“One of the lessons we learned from the Levy to Move Seattle was to be more cautious about making early commitments that rely on optimistic assumptions about how much grant funding we will receive,” SDOT spokesperson Ethan Bergerson told The Urbanist. Making fewer concrete commitments is a way to ensure the department doesn’t go over its skis, but it also paints a less compelling vision for the city’s transportation vision, and is one factor behind a large push by transportation advocates to make the next levy much bigger and more ambitious.

And then there’s the issue of what happens later this year, with all of these projects out the door and the fate of the next levy very much up-in-the-air. Will a lack of projects in the pipeline lead to a similar lag in project delivery like the city saw at the start of Move Seattle? Spotts says no, adding that they’re thinking differently about this than they have in the past.

“We’re exploring whether there’s some projects that the current levy can’t afford to construct, but could afford to complete design on,” Spotts said. “We want to have basket of projects that could be shovel ready for the next levy.” The department has already received grant funding for two corridor repaving projects, one on E Marginal Way S north of the South Park Bridge, and another on Roosevelt Way NE from NE 92 St to Pinehurst Way NE. Those projects, expected to have multimodal components, are set to be the first to move forward under the new levy.

Spotts also touts the planned goal of protecting 30% of the existing bike lanes in the city with more substantive barriers. “We think we could take that Better Bike Barrier program, and scale it with funds from the new levy. We could be dropping Toronto [style] barriers into existing bike lanes that currently have the paint and post, and that’s something we can do with city forces.”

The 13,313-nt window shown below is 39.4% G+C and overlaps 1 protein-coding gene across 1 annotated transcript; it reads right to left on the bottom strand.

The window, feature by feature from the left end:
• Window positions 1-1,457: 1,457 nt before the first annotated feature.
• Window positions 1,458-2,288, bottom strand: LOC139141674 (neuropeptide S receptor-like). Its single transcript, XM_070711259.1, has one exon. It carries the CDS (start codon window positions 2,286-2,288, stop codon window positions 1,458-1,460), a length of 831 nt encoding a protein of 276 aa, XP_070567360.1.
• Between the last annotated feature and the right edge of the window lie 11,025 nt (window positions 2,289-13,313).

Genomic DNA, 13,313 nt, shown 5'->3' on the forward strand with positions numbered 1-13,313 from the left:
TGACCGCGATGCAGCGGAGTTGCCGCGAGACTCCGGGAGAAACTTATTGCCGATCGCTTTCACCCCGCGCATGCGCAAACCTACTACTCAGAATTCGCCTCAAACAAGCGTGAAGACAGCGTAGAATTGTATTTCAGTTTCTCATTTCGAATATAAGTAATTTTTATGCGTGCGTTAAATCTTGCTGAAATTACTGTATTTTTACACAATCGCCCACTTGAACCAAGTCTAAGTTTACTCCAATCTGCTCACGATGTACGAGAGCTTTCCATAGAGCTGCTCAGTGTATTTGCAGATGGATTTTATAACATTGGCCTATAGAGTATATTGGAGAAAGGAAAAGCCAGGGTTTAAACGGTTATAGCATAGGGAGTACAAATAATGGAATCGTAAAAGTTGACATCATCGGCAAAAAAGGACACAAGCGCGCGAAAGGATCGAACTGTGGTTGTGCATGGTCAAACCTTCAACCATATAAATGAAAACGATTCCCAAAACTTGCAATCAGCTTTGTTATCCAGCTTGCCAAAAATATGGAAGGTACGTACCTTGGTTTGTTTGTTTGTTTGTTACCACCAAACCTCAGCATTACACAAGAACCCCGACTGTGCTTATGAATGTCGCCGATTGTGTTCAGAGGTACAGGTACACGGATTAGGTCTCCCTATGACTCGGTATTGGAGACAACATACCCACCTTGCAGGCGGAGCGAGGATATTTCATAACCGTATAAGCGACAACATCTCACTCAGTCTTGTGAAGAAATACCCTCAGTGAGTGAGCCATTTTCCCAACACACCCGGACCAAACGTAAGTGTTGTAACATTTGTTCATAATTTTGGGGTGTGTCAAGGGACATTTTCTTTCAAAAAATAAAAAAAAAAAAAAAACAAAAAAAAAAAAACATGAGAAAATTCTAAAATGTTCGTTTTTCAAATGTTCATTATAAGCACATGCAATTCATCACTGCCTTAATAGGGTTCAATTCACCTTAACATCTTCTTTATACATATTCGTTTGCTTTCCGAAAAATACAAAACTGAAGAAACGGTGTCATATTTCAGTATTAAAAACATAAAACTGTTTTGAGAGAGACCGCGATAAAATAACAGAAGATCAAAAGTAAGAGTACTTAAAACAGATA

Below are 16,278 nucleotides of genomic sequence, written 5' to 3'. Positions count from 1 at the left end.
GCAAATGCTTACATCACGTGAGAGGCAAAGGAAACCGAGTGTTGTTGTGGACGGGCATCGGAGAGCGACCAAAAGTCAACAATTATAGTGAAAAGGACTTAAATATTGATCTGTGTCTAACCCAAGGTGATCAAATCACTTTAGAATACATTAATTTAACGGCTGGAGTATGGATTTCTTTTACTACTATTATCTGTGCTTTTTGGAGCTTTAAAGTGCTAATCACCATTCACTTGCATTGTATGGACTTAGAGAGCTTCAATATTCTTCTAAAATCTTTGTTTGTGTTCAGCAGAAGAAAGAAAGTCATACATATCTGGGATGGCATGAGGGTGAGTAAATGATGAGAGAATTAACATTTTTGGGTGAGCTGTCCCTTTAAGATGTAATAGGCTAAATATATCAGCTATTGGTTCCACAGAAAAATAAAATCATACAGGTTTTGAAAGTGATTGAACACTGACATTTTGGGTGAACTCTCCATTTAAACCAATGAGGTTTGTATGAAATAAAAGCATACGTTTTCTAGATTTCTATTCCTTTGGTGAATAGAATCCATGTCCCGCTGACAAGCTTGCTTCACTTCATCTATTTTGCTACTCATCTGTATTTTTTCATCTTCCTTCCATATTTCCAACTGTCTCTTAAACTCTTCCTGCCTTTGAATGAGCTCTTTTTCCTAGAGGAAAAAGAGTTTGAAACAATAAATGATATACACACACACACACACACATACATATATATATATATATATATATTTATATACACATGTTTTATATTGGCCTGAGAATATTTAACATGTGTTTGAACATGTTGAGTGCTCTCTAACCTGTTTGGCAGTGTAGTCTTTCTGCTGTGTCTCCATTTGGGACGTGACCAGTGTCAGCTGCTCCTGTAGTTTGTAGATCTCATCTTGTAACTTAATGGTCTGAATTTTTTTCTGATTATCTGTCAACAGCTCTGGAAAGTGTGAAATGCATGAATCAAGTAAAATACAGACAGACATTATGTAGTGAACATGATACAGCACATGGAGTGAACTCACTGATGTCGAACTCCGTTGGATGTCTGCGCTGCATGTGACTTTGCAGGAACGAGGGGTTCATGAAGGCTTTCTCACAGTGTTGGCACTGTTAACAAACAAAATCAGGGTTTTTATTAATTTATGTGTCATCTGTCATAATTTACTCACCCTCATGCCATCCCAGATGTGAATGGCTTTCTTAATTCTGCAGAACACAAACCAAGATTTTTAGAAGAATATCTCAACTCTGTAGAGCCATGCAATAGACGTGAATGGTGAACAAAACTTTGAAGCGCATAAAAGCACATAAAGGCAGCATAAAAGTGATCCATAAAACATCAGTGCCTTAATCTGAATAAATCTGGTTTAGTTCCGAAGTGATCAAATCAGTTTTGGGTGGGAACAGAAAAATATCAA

What SDOT seems to be showing the city in 2024 is that the department is prepared to hit the ground running if voters approve the next levy. But what’s missing is how that levy will actually push the City towards achieving a collective vision that can endure no matter who’s in the Mayor’s Office or at the top of SDOT.

The Seattle City Council is holding the first of two public hearings on Mayor Bruce Harrell’s transportation levy proposal today at 4:30pm. You can sign up to testify virtually starting at 3:30pm, or submit written comments anytime, here.

For more information, The Urbanist has analyzed the mayor’s levy proposal in a series of articles:

Article Author

Ryan Packer lives in the Summit Slope neighborhood of Capitol Hill and has been writing for the The Urbanist since 2015. They report on multimodal transportation issues, #VisionZero, preservation, and local politics. They believe in using Seattle's history to help attain the vibrant, diverse city that we all wish to inhabit. Ryan's writing has appeared in Capitol Hill Seattle Blog, Bike Portland, and Seattle Bike Blog, where they also did a four-month stint as temporary editor.